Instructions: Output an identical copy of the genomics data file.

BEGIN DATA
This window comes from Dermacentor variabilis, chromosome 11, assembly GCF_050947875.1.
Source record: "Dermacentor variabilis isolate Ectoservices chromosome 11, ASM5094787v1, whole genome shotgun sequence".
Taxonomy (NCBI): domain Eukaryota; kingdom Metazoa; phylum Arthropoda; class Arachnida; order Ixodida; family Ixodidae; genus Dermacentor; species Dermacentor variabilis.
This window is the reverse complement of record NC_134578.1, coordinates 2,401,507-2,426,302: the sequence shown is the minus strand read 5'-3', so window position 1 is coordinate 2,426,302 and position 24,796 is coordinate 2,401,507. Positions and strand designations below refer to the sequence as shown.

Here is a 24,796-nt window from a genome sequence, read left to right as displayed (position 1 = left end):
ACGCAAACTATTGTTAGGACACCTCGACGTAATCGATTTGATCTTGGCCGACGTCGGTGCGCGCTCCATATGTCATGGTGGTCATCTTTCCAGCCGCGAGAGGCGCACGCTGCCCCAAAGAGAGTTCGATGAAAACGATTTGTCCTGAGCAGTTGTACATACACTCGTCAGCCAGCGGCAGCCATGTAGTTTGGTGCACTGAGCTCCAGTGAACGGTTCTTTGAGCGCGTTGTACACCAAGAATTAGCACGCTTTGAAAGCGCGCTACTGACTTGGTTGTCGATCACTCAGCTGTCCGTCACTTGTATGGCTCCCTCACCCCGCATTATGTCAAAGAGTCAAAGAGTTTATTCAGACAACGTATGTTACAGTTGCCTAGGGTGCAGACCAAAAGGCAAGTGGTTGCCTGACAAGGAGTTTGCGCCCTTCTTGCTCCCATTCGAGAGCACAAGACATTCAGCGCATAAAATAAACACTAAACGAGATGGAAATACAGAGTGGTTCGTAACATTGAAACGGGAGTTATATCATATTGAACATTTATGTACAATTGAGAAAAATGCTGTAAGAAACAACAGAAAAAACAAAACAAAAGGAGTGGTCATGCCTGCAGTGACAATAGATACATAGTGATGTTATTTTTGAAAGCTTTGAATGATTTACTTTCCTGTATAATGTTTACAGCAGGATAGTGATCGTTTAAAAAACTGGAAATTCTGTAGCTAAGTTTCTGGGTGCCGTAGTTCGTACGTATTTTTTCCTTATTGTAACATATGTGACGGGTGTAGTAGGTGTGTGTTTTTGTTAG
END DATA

This window comes from Dermacentor variabilis, chromosome 11, assembly GCF_050947875.1.
Source record: "Dermacentor variabilis isolate Ectoservices chromosome 11, ASM5094787v1, whole genome shotgun sequence".
Taxonomy (NCBI): domain Eukaryota; kingdom Metazoa; phylum Arthropoda; class Arachnida; order Ixodida; family Ixodidae; genus Dermacentor; species Dermacentor variabilis.
This window is the reverse complement of record NC_134578.1, coordinates 2,401,507-2,426,302: the sequence shown is the minus strand read 5'-3', so window position 1 is coordinate 2,426,302 and position 24,796 is coordinate 2,401,507. Positions and strand designations below refer to the sequence as shown.

Here is a 24,796-nt window from a genome sequence, read left to right as displayed (position 1 = left end):
ACGCAAACTATTGTTAGGACACCTCGACGTAATCGATTTGATCTTGGCCGACGTCGGTGCGCGCTCCATATGTCATGGTGGTCATCTTTCCAGCCGCGAGAGGCGCACGCTGCCCCAAAGAGAGTTCGATGAAAACGATTTGTCCTGAGCAGTTGTACATACACTCGTCAGCCAGCGGCAGCCATGTAGTTTGGTGCACTGAGCTCCAGTGAACGGTTCTTTGAGCGCGTTGTACACCAAGAATTAGCACGCTTTGAAAGCGCGCTACTGACTTGGTTGTCGATCACTCAGCTGTCCGTCACTTGTATGGCTCCCTCACCCCGCATTATGTCAAAGAGTCAAAGAGTTTATTCAGACAACGTATGTTACAGTTGCCTAGGGTGCAGACCAAAAGGCAAGTGGTTGCCTGACAAGGAGTTTGCGCCCTTCTTGCTCCCATTCGAGAGCACAAGACATTCAGCGCATAAAATAAACACTAAACGAGATGGAAATACAGAGTGGTTCGTAACATTGAAACGGGAGTTATATCATATTGAACATTTATGTACAATTGAGAAAAATGCTGTAAGAAACAACAGAAAAAACAAAACAAAAGGAGTGGTCATGCCTGCAGTGACAATAGATACATAGTGATGTTATTTTTGAAAGCTTTGAATGATTTACTTTCCTGTATAATGTTTACAGCAGGATAGTGATCGTTTAAAAAACTGGAAATTCTGTAGCTAAGTTTCTGGGTGCCGTAGTTCGTACGTATTTTTTCCTTATTGTAACATATGTGACGGGTGTAGTAGGTGTGTGTTTTTGTTAG